Cui Jinxian, a professor at Jeju University in South Korea, and Pems announced the successful development of a 3 micron (μm) panel electrode repair technology using electro-hydraulic (EHD) printing technology, which is expected to increase the production yield of OLED panels to 100%. .
According to ETNews, Jeju University professor Cui Jinxian's research team (AMM Lab) and Pems have announced the successful development of panel electrode repair technology with a width of 3 microns using electro-hydraulic (EHD) printing technology. This technology can increase the yield of OLED displays to 100%.
Cui Jinxian said that the yield of OLED panels is now up to 70%, and the technology developed by the team can be used to repair the remaining 30% of the products, which is equivalent to the OLED panel production yield can be increased to 100%.
EHD printing is a kind of inkjet printing, which belongs to nano and micro-scale graphic printing technology. It is more conducive to the appearance of fine line patterns than conventional inkjet, and can use a variety of materials in the polymer series, which is not limited by the limitations of both quantitative discharge and micro-patterning techniques.
The electrode repair stage in the panel process is a technique of reconnecting the broken electrode patterns. Since the defective portion of the electrode pattern can be locally repaired, it is a highly value-added technology for producing panels. In particular, the panel industry has been very distressed by the low electrode pattern yield of large-size and high-performance panels of 40 inches or more. The development of this new technology is good news.
Two panel fields, TFT liquid crystal displays (LCDs), and OLEDs must be repaired. The TFTLCD panel performs pattern detection and poor pattern repair in the final stages of the TFT array process, the color filter process, and the Cell process.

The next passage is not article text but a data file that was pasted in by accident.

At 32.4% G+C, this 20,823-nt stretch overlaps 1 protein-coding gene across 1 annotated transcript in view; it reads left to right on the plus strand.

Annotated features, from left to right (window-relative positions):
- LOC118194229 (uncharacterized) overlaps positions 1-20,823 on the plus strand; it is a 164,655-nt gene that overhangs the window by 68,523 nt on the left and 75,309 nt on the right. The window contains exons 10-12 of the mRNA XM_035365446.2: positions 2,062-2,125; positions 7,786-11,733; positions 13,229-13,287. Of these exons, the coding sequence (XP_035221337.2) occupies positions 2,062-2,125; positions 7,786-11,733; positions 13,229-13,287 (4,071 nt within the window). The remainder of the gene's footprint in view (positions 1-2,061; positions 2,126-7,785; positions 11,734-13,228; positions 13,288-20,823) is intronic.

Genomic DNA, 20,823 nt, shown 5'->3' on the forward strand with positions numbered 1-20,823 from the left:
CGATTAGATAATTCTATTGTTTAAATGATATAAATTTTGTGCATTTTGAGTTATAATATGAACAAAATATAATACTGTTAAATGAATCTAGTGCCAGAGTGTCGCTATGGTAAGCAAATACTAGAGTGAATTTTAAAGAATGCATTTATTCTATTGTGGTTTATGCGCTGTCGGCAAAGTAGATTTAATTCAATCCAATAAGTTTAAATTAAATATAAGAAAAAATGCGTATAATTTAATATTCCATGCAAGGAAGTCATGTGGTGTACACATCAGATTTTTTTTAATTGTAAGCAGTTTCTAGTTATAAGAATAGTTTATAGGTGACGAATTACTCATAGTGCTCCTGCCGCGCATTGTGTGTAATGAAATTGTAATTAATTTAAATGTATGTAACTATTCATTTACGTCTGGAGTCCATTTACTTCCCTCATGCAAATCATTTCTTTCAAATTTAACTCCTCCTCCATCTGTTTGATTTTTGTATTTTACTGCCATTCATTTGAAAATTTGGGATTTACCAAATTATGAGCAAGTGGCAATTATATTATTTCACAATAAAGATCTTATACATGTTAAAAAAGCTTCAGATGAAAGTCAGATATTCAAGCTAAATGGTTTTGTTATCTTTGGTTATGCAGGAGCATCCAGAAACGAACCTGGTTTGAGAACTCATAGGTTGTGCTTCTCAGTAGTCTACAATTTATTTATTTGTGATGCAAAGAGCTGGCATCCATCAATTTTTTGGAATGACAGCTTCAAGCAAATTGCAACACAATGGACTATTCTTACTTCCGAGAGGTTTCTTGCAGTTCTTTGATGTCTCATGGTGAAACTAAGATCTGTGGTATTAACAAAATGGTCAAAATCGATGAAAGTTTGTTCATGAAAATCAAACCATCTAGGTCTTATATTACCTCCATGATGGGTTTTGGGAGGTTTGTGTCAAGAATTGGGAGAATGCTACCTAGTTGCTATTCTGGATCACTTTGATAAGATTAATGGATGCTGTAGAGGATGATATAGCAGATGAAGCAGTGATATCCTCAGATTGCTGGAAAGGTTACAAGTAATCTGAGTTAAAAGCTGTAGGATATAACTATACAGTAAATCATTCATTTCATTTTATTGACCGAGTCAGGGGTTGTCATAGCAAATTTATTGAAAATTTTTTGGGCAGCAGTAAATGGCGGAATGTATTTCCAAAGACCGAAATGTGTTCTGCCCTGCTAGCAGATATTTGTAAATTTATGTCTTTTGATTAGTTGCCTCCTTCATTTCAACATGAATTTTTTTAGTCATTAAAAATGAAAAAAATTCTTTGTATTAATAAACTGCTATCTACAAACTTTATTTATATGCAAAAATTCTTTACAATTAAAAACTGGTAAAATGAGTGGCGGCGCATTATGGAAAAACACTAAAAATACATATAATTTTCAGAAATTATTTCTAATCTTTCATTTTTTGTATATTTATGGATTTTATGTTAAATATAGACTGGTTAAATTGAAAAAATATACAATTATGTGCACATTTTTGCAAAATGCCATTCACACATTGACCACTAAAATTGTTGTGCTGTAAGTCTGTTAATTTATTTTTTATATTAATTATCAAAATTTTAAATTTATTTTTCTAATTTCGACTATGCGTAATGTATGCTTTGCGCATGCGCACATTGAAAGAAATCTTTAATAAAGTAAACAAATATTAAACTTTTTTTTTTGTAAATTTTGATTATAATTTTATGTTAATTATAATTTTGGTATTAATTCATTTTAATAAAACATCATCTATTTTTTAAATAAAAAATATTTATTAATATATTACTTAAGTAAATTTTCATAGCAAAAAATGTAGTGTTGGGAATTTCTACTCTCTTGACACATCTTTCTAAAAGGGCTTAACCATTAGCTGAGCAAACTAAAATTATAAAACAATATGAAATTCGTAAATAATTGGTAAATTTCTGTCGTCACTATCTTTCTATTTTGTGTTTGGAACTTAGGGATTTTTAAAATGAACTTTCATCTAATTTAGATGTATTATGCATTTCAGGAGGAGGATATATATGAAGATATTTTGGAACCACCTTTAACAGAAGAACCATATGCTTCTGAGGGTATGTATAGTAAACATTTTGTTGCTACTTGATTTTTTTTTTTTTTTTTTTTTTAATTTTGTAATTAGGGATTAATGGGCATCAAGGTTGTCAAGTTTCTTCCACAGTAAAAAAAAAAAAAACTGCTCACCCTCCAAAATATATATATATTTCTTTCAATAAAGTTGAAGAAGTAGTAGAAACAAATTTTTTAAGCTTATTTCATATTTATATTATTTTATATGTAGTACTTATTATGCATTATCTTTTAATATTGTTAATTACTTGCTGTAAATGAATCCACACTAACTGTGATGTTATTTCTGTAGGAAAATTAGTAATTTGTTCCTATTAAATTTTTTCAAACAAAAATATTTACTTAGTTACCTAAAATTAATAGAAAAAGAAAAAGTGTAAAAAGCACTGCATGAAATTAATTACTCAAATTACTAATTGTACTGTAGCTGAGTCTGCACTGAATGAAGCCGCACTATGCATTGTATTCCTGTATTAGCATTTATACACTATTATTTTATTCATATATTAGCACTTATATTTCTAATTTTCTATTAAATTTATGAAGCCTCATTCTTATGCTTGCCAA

The OLED panel is repaired during the Cell phase and the module stage where the part has been assembled. In the case where the panel size is less than 5 ,, the module with low yield is directly discarded, which is lower than the cost of repair. However, for panels above 5 inches, repairs are more cost-effective than disposal, and the need for repairs is higher.
OLED panels must use micro-electrodes with a width of 5 microns or less that are invisible to the naked eye. Therefore, the 3 micron electrode repair technology jointly developed by Jeju University and Pems is expected to be applied to the OLED panel process in the future.
Cui Jinxian said that the use of non-contact printing processes to repair electrodes with a width of 3 microns or less is the first in South Korea and around the world. In addition to the construction of printing equipment in a constant temperature and pressure environment, the initial investment cost is also low, and no harmful substances are produced before and after the process, so it is also a green process technology.
This technology was developed by the 2014 Technology Support Business Grant, headed by the Korea Ministry of Industry, Trade and Industry, and will be commercialized by Pems.